Peter Rowan, bluegrass legend, larger than life: Can’t recall any interaction, he fronted a bluegrass super band, but it was too cold to play or listen comfortably at the Napa festival.
John Sebastian and Jimmy Vivino, Lovin’ Spoonful/Woodstock/Welcome Back guy with Conan O’Brien’s musical director: Great show, great stories, had no idea Jimmy Vivino could sing so well. Vivino’s staff member very complimentary, interested in having the band do more openers on the East Coast. Took weeks for my head to un-swell. Sebastian sure seems like the world’s nicest guy, even though he did not play my pre-sound check request.
Kim Simmonds, founder, blues-rock guitarist with Savoy Brown: Kim was doing a solo acoustic tour. I am a fan, and was aware of several acoustic blue fingerstyle CDs he’d done. There were two opening acts. The first either hadn’t got the memo or didn’t care it was an acoustic show and player super loud but adept bar band blues. We played our acoustic set. Kim did hits, mostly, and none of his fingerstyle blues. I asked him why and he said his audiences didn’t want to hear it. I disagreed strongly, and was very pleased to see a review of his work a few weeks later that mentioned he’d done a mid-set mini-set of fingerstyle blues guitar, and it had been well received. Told you.
The subdudes, bluesy/New Orleansy band with very cool minimal percussion: I booked this one because our drummer was the world’s biggest fan. He said he was probably too shy to even approach them, but when I arrived for our sound check, our drummer had his arm around the suddudes’ percussionist and they looked like old buddies. Lively show.
Mick Taylor, blues rock guitarist, former Rolling Stone: Rather disappointing show. Sound checks at small clubs are sometimes better than the “real” show. Taylor’s band checked without him except one song. His band rocked and the bass player sang for the mike checks, had a great voice. But not a note sang during the “real show.” Taylor sang, but unfortunately Taylor can’t sing. Sure can pick, though.
The Texas Tornadoes, a country superstar group: The version we opened for had already lost the late and greats Freddy Fender and Doug Sahm, but still rocked the house with one of the best shows I’ve seen. There is only one Flaco Jimenez. He seemed somewhat subdued, but when they returned to the stage for a few encore numbers, he was absolutely on fire. Kudos to Shawn Sahm for putting that tour together.
Ian Tyson, famous folk singer and songwriter, cowboy: Mr. Tyson is an acquired taste. He did trade us our smaller dressing room for his larger, since ours had a couch.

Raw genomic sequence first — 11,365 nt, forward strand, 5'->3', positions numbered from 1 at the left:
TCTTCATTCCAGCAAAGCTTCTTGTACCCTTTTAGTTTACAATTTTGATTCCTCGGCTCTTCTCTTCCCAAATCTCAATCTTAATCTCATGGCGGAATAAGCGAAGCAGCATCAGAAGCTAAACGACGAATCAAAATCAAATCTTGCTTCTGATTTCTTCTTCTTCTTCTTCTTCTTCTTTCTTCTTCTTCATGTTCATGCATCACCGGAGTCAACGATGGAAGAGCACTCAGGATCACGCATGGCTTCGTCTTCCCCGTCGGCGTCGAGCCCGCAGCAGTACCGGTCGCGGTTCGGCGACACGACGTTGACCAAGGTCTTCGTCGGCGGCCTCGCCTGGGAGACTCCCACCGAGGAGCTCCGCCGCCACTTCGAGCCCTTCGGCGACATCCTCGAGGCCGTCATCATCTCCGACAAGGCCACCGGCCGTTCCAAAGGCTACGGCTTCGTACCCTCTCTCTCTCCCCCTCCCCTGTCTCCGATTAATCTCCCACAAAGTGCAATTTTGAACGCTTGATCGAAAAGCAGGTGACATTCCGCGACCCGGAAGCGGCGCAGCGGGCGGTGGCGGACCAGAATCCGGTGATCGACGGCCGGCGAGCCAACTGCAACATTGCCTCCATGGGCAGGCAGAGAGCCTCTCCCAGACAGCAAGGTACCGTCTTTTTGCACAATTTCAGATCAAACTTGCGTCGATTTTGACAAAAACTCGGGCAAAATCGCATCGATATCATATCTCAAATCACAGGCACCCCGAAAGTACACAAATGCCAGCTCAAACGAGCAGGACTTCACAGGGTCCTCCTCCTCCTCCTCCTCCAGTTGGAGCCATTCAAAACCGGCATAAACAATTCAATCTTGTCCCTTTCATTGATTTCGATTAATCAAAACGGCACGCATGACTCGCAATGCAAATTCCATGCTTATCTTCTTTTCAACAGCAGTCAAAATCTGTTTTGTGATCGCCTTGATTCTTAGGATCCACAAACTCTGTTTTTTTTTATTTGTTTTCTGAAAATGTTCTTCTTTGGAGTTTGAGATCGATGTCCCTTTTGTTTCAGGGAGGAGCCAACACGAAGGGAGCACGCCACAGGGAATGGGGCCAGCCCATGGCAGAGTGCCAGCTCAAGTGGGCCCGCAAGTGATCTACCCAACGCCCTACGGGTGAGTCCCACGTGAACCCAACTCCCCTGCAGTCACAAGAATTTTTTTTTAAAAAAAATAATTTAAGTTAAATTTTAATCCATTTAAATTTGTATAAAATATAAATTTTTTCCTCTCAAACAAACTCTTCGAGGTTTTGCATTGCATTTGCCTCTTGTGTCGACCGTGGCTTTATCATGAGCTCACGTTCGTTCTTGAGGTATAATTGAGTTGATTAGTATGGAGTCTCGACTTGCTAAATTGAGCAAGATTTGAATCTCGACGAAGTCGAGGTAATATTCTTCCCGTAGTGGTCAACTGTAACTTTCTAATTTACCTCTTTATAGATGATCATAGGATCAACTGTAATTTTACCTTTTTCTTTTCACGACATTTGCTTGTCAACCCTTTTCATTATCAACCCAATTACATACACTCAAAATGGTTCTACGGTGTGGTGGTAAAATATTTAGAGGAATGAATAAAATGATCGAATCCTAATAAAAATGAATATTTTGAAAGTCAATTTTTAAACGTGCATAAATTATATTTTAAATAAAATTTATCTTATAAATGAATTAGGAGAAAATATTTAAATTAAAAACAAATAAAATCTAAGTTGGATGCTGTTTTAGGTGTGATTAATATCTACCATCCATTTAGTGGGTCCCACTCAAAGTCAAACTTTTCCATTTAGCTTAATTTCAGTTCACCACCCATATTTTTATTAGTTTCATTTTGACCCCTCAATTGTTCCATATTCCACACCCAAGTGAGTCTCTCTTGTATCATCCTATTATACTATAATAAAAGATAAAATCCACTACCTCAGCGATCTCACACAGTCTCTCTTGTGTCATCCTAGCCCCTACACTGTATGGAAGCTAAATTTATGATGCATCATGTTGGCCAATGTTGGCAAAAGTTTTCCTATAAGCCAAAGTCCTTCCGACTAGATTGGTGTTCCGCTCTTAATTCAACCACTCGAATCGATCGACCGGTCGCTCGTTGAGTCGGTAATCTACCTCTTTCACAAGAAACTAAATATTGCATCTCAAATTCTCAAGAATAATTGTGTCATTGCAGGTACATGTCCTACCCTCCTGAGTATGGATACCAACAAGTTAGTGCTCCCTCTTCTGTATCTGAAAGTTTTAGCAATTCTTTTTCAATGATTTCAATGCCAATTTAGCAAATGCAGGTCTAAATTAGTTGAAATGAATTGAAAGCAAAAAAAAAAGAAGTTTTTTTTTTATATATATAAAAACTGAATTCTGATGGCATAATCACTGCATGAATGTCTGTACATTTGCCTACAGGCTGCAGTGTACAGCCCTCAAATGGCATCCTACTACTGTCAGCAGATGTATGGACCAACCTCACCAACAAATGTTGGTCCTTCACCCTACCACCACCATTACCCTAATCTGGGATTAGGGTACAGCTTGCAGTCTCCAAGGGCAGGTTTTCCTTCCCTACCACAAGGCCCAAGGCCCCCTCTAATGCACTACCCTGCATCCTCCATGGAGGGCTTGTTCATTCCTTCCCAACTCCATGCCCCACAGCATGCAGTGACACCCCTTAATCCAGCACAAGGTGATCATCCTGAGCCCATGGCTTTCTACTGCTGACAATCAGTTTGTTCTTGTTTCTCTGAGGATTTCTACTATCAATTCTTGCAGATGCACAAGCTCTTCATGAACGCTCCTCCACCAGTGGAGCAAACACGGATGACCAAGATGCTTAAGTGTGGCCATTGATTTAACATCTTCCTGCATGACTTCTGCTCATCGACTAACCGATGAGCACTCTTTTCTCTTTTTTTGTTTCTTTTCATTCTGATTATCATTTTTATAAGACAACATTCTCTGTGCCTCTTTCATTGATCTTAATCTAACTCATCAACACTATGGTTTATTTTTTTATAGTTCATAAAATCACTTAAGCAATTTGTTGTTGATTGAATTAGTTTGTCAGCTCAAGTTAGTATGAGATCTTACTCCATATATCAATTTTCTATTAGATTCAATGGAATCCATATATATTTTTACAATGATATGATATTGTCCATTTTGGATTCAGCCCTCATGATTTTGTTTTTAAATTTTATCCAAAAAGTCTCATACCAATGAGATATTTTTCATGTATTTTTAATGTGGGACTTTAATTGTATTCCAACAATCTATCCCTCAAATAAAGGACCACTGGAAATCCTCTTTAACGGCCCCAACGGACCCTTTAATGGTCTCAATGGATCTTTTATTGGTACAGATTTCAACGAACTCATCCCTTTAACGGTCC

Joe Louis Walker, blues guitarist and singer, and showman: Surprised this guy isn’t far more famous. Wore a silver lame coat, and did one of those fiery, exhausting shows that has a little of his gospel background with a whole lot of blues.
Jessie Colin Young, folk rock singer songwriter. Just recording Get Together with the Youngbloods was enough, but Young has gone on to a great solo career and coffee sales. We opened for him one night at the Tucson Folk Festival. Earlier that day, I’d been giving a bass guitar seminar (a lot of festivals get as much as they can for their money, and have you provide seminars or training sessions) to a small crowd that kept growing during the hour, and noted that Young was among the audience. Since he began his time with the Youngbloods as a bass player, I was a little intimated. And the reason the attendance was swelling was because Young was doing a songwriting seminar at the same venue right after me. That night during Young’s headline set, the temperature dropped 20 degrees. It began to rain, then hail. I was watching from backstage, and the tarp serving as the roof of the stage started to fill with hail. Young was unperturbed and continued to play. In fact, festival staff had to convince him to cut his set short. Young still hits the high notes, what a great singing voice. As one of those personal asides you can talk about at cocktail parties, he drank more water than anyone I’ve ever seen.
So go see some live music. Be careful when parking, applaud the opening act and maybe buy the band a beer. See you next time.
Dennis Roger Reed is a singer-songwriter, musician and writer based in San Clemente, CA. He’s released two solo CDs, and appeared on two CDs with the newgrassy Andy Rau Band and two CDs with the roots rockers Blue Mama. His prose has appeared in a variety of publications such as the OC Weekly and MOJO magazine. Writing about his music has appeared in an eclectic group of publications such as Bass Player, Acoustic Musician, Dirty Linen, Blue Suede News and Sing Out! His oddest folk resume entry would be the period of several months in 2002 when he danced onstage as part of both Little Richard’s and Paul Simon’s revues. He was actually asked to do the former and condoned by the latter. He apparently knows no shame.